Originally Posted by Fancychooklady Agreed. It's not until you are really sick that you realise how isolated you are. Knowing your legal rights is also very important. After spending 12 months in Hobart hospital they paid for myself and my husband to fly to Melbourne , they then paid for accomodation for 3 months before I was admitted to the Austin centre for a further 6 months.this was all possible because my state health system was unable to provide me with the help that I needed and tassie has an agreement with the organ transplant organisation in Victoria. I was on palliative care at that stage and without my husband none of this would have eventuated.
Having said that , the care that I received at the Royal Hobart hospital was second to none. They just didn't know what to do with me.
It rained all night here , I didn't sleep through worry about the goats and cows down the back. This morning the mountains are covered in snow and the sun is shining . Wouldn't be dead for quids.
Originally Posted by MyHaven An advocate is what saved me too. I started in Dysart hospital. Remaining undiagnosed for a week. Then incorrectly diagnosed and sent to Mackay Mater hospital where the surgens nearly killed me through botched surgeries. The worst part was they "accused" me of have depression and lectured me, when I was turning septic and developing peritonitis. The Flying Dr service took me to the Princess Alexandra in Brisbane and my lovely Dr's Coen and Meed saved me. It seemed they did it with ease when I wasn't expected to survive before their care.
I paid a fortune for the private care but the PA took me as a public patient.
The other thing I learned is to not just think it - say it.
In Dysart they said, "we need to send you to Mackay for emergency surgery, can make you're own way there? You are not sick enough for the chopper" I thought how sick do you have to be, but didn't say it. Luckily a nurse off shift travelling back to Mackay volunteered to drive me. She didn't want to have to put in a nasal gastric tube. I didn't want her too either. HaHa.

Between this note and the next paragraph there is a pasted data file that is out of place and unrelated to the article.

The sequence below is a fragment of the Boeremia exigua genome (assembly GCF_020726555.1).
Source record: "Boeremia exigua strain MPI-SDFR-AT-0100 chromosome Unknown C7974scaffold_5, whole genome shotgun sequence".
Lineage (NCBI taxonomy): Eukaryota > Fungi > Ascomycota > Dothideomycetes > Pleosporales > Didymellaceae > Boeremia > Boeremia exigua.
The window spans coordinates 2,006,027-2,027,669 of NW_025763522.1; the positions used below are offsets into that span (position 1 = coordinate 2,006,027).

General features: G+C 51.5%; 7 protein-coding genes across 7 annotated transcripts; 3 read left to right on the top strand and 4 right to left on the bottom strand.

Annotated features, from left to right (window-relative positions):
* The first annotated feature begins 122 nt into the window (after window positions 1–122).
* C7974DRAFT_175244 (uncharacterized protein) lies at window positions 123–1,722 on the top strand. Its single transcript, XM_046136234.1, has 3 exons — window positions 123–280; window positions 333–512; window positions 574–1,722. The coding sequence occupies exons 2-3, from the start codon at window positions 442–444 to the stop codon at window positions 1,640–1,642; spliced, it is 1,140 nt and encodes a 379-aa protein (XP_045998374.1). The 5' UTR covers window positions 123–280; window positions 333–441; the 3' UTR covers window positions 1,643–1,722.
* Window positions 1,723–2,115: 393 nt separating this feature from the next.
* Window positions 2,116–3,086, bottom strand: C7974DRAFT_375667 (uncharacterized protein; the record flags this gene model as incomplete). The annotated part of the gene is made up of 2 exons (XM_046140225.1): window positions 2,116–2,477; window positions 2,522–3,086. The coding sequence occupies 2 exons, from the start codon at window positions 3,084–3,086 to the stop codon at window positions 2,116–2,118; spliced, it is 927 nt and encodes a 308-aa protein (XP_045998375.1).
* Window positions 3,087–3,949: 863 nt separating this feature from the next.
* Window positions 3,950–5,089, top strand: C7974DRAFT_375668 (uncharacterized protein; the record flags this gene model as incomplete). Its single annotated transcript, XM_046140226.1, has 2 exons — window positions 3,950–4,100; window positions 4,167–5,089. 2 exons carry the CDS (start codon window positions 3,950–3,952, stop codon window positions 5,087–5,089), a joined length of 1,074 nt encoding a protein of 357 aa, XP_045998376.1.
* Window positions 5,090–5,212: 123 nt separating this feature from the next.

I have never seen snow. I really should put that on a bucket list.
I said it before - you have both been in the wars, healthwise, but didn't realise just how bad it all was for both of you - at the times these horrors happened.
Really terrible, but here you both are now, hopefully hale and healthy. Yes Fancy - doctors are human and make mistakes, understandably. Some however, make those mistakes with arrogance and attitude. We are not there to placate them if they have problems, they are there to do a job and do it as well as humanly possible - and with compassion. Have struck two doctors who have acted badly, both with a ' I am a god' complex, one of whom I considered reporting to the AMA for very inappropriate behaviour. I didn't report it - would have fallen on deaf ears at the AMA.
Which is why we need to be so very vigilant, careful and help ourselves, by learning, and understanding as much as possible - and by asking a lot of questions, no matter how trivial they may seem.
So many people are afraid to ask doctors questions - ( not something I understand really ) - and it can be to their detriment to not open their mouths, through fear or awe.
To have sensible, loving support is essential, but that sometimes simply does not or can not happen, for whatever reasons.
So glad to know you both - two very brave ladies.
Edited by Anniebee - 5/4/16 at 8:25am